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Victor Villas

villasv@bookwyrm.social

Joined 11 months, 1 week ago

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Victor Villas's books

Currently Reading

2024 Reading Goal

25% complete! Victor Villas has read 6 of 24 books.

reviewed Overdue by Amanda Oliver

Amanda Oliver: Overdue (2022, Chicago Review Press, Incorporated) 3 stars

Demystifying Libraries

4 stars

An interesting read for anyone like me who had a very idealistic view of public libraries and how working at one might be. The book was successful as a thought provoker, never have I ever reflected so much about how public services in general ought to be designed and the effects of social ills spilling over between government spheres - a parallel between libraries and police I never would have imagined. I'm now more aware of libraries as such a valuable sensor of how communities fare, whether their basic needs are met; and of course even more grateful for their existence. A public library gave me access to this book, and I'll be extra thankful from now on.

In terms of reading experience, some chapters felt a bit stretched. I understand the need to preface what cancel culture is, what social media does to society, what eugenic policies do to …

Madeleine Thien: Do not say we have nothing (2016) 4 stars

"In a single year, my father left us twice. The first time, to end his …

Struggles and Sorrows

5 stars

It is a heavy read, following multiple generations of hardship and turmoil. There's a charm to the characters being connected through music, specifically classical music, but the music is also crucial to the plot development considering how the cultural revolution would redefine "the art of the people".

The storytelling is strong, so strong that I sometimes had to pause mid chapter to take a breath and introspect on my own life and my extended family. The author really is a master of historical fiction and the craft of this intricate novel is a marvel. I sometimes felt a bit too shaken around with the frequent jumps in the narrative timeline, but each section had its own life and I eventually learned to enjoy the dance.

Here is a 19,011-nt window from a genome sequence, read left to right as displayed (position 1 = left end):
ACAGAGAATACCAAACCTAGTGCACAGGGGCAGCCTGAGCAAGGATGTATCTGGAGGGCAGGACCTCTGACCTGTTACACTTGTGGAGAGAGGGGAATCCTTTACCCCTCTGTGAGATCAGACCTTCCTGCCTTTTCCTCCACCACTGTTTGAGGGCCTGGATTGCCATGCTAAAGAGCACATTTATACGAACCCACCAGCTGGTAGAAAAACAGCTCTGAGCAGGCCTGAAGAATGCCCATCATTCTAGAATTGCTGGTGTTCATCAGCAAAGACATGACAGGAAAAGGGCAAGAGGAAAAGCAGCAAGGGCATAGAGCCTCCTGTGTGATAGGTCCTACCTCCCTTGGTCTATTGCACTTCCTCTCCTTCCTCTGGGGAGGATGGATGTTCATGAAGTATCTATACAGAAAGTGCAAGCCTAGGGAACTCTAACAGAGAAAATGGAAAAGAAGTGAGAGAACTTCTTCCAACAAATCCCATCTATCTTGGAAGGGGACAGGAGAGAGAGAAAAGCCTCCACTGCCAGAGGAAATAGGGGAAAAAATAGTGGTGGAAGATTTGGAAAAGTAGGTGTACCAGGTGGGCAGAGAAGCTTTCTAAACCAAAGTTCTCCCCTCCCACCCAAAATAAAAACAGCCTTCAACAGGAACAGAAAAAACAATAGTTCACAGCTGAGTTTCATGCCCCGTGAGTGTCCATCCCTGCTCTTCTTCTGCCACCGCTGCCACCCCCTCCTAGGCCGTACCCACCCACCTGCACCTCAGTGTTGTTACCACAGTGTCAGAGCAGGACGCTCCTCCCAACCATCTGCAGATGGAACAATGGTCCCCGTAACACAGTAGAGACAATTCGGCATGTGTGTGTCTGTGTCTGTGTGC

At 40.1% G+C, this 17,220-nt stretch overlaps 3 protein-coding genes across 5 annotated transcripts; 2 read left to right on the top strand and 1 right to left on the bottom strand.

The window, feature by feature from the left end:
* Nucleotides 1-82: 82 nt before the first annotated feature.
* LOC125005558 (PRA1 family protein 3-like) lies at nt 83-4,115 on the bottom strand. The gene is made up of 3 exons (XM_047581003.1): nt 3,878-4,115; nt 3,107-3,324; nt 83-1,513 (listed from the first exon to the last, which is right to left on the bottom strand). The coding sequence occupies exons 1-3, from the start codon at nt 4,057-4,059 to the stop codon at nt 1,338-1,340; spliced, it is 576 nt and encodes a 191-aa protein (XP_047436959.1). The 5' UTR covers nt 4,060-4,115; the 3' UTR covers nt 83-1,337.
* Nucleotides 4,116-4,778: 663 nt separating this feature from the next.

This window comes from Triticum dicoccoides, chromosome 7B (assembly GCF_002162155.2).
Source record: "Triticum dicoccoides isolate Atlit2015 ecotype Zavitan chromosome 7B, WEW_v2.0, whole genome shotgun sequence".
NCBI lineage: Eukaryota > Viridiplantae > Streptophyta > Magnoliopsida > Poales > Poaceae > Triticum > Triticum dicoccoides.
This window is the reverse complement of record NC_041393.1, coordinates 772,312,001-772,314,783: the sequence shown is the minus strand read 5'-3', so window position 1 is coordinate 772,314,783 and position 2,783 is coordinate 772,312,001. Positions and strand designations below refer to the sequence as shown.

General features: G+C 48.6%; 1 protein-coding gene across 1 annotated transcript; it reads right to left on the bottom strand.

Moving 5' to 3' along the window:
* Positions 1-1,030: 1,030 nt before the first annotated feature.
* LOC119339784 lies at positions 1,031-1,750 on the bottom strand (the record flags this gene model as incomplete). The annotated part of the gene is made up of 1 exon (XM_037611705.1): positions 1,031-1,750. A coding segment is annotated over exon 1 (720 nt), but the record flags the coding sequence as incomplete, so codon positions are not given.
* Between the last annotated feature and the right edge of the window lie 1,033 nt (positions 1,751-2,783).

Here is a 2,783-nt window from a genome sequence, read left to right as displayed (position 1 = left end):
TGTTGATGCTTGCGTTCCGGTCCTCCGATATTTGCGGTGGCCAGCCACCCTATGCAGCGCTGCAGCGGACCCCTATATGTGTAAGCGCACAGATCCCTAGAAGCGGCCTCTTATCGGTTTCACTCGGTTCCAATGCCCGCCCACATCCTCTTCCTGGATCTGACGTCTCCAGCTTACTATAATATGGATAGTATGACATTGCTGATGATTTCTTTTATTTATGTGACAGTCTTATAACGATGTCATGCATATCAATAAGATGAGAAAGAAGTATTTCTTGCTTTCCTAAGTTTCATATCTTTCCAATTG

Natalie Hodges: Uncommon Measure (2022, Bellevue Literary Press) 4 stars

NATIONAL BOOK AWARD LONGLIST NPR “BEST BOOKS OF THE YEAR” SELECTION NEW YORK TIMES EDITORS’ …

Uncommonly Moving

4 stars

The rare case of a memoir that really works, interesting on its own without having to throw around famous people and world changing events. The author used the memoir to guide the reader through many topics: the immigrant experience; motherhood and male abortion; generational trauma; stereotypes surrounding East Asian children; musicology and competitiveness; and, of course, how all these intersect with the realm of classical music in particular.

Another merit, the book is frugal with the neuroscience and quantum physics references, citing just enough to breach the appropriate level of interdisciplinary thinking without deviating into pseudoscientific discourse. The synopsis raised a red flag putting those keywords so upfront, but I'm happy I gave it a chance. Personally, the most interesting bits were mostly subjective accounts on how music changes and is changed by the perception of time.

Brianna Wiest: 101 Essays That Will Change The Way You Think (Hardcover, 2018, Thought Catalog Books) 2 stars

> "101 Essays That Will Change The Way You Think, the global bestseller and social …

Enumerating Platitudes

1 star

This book is so bad it almost becomes good. It's a collection that rehashes the most popular modern takes you can find browsing the average TED talk playlist. There's no consistency, no overarching theme. The title is truthful, it's one big chain of essays rewording Oprah, Brené Brown, Ryan Holiday at best; Deepak Chopra snake oil psychology at worst. Well, truthful if conceding that these are in fact essays, because a few will read like Buzzed text filler before a quiz on what is your "love language". McMindfulness, endless enumerations, jumping to conclusions, silly wordplay. The whole self help bingo is game.

The book was useful in a way. As I powered through each chapter I would stop to ponder: how would an editor fix this essay? Is it salvageable? This advice is simplistic and weak, but in what very specific situations could it possibly be true? I can immediately …